Nice example of this unrecorded variant state of Norman's extremely rare sea chart of northern Newfoundland and Labrador.
Wheat & Brun note two states of the chart. Both have "Streights of Bell Isle" and "Newfoundland" in the title. In the first state the engraved lettering is open, in the second state the lettering has been filled in. In this unrecorded state the lettering of "Streights of Bell Isle" is filled in but the titling for "Newfoundland" has been completely removed.
The American Revolution brought an end to Britain's leading role in the mapping of America. The task now fell to the American publishing industry, still in its infancy, but with direct access to new surveys that were documenting the rapid growth of the nation. In particular, there was a need for nautical charts for use by the expanding New England commercial fleets. The first American marine atlas, Matthew Clark's A Complete Set of Charts of the Coast of America, was published in Boston in 1790.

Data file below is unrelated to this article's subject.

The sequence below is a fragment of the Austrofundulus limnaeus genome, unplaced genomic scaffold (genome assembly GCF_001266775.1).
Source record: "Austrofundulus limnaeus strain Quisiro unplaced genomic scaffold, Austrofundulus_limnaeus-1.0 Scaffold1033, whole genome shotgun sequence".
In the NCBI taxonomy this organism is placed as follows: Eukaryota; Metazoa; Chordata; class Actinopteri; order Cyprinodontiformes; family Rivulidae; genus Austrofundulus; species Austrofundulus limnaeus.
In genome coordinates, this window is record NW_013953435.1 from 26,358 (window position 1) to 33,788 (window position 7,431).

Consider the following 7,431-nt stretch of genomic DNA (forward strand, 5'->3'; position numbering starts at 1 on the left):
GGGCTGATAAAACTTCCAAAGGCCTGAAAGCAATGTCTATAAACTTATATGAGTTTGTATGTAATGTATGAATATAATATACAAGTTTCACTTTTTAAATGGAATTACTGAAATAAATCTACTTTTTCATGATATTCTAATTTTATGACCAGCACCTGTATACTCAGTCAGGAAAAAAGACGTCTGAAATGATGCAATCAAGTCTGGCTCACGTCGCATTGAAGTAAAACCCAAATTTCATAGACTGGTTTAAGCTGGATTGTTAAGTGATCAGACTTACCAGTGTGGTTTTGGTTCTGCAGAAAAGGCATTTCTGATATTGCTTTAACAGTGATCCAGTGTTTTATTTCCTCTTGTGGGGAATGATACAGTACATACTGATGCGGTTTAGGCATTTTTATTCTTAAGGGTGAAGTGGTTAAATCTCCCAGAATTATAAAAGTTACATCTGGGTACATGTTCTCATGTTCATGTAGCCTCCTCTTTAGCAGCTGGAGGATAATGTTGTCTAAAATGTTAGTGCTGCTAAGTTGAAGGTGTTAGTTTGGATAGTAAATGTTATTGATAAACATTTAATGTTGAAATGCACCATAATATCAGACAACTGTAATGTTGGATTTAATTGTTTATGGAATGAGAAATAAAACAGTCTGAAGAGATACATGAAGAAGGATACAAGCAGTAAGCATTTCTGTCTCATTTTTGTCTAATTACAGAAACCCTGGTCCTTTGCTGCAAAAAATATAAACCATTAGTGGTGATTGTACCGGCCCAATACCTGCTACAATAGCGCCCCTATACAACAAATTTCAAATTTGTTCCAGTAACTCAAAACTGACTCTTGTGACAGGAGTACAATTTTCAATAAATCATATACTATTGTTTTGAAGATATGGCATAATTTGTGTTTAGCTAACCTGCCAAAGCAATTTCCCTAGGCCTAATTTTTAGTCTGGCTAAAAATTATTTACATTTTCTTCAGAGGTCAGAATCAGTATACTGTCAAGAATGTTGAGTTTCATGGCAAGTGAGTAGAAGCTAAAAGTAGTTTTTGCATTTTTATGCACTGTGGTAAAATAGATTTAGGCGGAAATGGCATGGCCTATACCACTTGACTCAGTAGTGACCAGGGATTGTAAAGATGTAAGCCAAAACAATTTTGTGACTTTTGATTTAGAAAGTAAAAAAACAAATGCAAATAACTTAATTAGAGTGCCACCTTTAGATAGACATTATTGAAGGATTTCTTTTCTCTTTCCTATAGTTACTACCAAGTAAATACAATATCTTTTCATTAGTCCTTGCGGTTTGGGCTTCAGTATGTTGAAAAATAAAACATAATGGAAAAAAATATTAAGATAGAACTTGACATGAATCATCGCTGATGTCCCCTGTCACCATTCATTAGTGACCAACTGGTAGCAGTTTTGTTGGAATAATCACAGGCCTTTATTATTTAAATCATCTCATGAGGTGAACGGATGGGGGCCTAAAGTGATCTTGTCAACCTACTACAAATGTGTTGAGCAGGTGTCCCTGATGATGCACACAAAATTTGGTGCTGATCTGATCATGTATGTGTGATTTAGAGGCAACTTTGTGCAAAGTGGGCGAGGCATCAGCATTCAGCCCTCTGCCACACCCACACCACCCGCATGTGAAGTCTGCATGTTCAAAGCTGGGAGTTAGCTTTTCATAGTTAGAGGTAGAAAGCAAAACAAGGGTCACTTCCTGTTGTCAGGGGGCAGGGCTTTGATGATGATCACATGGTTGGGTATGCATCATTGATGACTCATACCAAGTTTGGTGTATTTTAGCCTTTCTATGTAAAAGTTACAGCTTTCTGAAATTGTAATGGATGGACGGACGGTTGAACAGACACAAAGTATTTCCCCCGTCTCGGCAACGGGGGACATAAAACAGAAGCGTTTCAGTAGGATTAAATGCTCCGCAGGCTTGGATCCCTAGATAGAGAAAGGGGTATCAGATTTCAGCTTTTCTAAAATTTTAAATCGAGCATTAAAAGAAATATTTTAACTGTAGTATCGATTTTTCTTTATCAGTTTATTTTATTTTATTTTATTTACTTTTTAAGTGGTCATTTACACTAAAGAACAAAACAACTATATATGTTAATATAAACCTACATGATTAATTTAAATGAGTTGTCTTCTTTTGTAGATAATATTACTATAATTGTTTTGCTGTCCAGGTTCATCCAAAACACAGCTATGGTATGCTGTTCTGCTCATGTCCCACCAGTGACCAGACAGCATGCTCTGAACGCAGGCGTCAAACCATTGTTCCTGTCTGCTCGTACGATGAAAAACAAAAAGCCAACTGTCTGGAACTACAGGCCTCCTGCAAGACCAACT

In 1791 John Norman of Boston first published The American Pilot, containing the navigation of the sea coast of North America.... Norman's Pilot was the second sea atlas published in America, the first being by William Clark, published in 1789-1790. (Norman also had a part in Clark's "Pilot," as he was the engraver for a majority of the charts. In 1794, William Norman appeared as the publisher of this Pilot, taking over from John Norman.